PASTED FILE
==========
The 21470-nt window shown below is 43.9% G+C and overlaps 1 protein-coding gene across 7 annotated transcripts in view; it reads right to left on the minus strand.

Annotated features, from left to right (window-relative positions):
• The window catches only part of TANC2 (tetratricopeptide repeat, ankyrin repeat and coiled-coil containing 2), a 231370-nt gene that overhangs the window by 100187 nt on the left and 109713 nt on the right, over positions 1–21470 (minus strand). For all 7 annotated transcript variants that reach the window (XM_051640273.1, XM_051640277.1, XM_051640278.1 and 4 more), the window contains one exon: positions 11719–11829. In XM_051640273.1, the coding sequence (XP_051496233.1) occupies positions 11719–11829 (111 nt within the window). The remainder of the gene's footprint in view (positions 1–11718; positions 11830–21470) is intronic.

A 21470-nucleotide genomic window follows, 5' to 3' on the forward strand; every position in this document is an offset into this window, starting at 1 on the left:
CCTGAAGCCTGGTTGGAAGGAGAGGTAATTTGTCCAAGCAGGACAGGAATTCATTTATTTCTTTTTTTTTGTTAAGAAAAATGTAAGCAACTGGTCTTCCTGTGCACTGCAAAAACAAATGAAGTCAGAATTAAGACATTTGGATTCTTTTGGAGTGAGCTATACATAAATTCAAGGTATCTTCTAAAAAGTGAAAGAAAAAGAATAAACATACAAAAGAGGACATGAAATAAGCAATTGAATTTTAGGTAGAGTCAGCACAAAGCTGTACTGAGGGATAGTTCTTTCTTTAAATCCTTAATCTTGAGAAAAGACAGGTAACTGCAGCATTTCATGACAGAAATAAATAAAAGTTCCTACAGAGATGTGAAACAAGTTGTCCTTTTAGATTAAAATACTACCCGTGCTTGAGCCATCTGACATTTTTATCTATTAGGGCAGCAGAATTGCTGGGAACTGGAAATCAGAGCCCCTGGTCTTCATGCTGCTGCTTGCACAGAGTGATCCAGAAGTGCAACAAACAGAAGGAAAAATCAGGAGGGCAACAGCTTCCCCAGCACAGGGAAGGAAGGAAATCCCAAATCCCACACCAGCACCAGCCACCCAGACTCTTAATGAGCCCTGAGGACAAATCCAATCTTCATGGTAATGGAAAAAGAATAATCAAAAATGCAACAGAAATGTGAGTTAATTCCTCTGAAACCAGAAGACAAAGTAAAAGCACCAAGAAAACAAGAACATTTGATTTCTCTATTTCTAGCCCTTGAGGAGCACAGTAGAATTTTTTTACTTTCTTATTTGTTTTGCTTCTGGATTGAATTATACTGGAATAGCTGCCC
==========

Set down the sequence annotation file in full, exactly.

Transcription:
The 21470-nt window shown below is 43.9% G+C and overlaps 1 protein-coding gene across 7 annotated transcripts in view; it reads right to left on the minus strand.

Annotated features, from left to right (window-relative positions):
• The window catches only part of TANC2 (tetratricopeptide repeat, ankyrin repeat and coiled-coil containing 2), a 231370-nt gene that overhangs the window by 100187 nt on the left and 109713 nt on the right, over positions 1–21470 (minus strand). For all 7 annotated transcript variants that reach the window (XM_051640273.1, XM_051640277.1, XM_051640278.1 and 4 more), the window contains one exon: positions 11719–11829. In XM_051640273.1, the coding sequence (XP_051496233.1) occupies positions 11719–11829 (111 nt within the window). The remainder of the gene's footprint in view (positions 1–11718; positions 11830–21470) is intronic.

A 21470-nucleotide genomic window follows, 5' to 3' on the forward strand; every position in this document is an offset into this window, starting at 1 on the left:
CCTGAAGCCTGGTTGGAAGGAGAGGTAATTTGTCCAAGCAGGACAGGAATTCATTTATTTCTTTTTTTTTGTTAAGAAAAATGTAAGCAACTGGTCTTCCTGTGCACTGCAAAAACAAATGAAGTCAGAATTAAGACATTTGGATTCTTTTGGAGTGAGCTATACATAAATTCAAGGTATCTTCTAAAAAGTGAAAGAAAAAGAATAAACATACAAAAGAGGACATGAAATAAGCAATTGAATTTTAGGTAGAGTCAGCACAAAGCTGTACTGAGGGATAGTTCTTTCTTTAAATCCTTAATCTTGAGAAAAGACAGGTAACTGCAGCATTTCATGACAGAAATAAATAAAAGTTCCTACAGAGATGTGAAACAAGTTGTCCTTTTAGATTAAAATACTACCCGTGCTTGAGCCATCTGACATTTTTATCTATTAGGGCAGCAGAATTGCTGGGAACTGGAAATCAGAGCCCCTGGTCTTCATGCTGCTGCTTGCACAGAGTGATCCAGAAGTGCAACAAACAGAAGGAAAAATCAGGAGGGCAACAGCTTCCCCAGCACAGGGAAGGAAGGAAATCCCAAATCCCACACCAGCACCAGCCACCCAGACTCTTAATGAGCCCTGAGGACAAATCCAATCTTCATGGTAATGGAAAAAGAATAATCAAAAATGCAACAGAAATGTGAGTTAATTCCTCTGAAACCAGAAGACAAAGTAAAAGCACCAAGAAAACAAGAACATTTGATTTCTCTATTTCTAGCCCTTGAGGAGCACAGTAGAATTTTTTTACTTTCTTATTTGTTTTGCTTCTGGATTGAATTATACTGGAATAGCTGCCC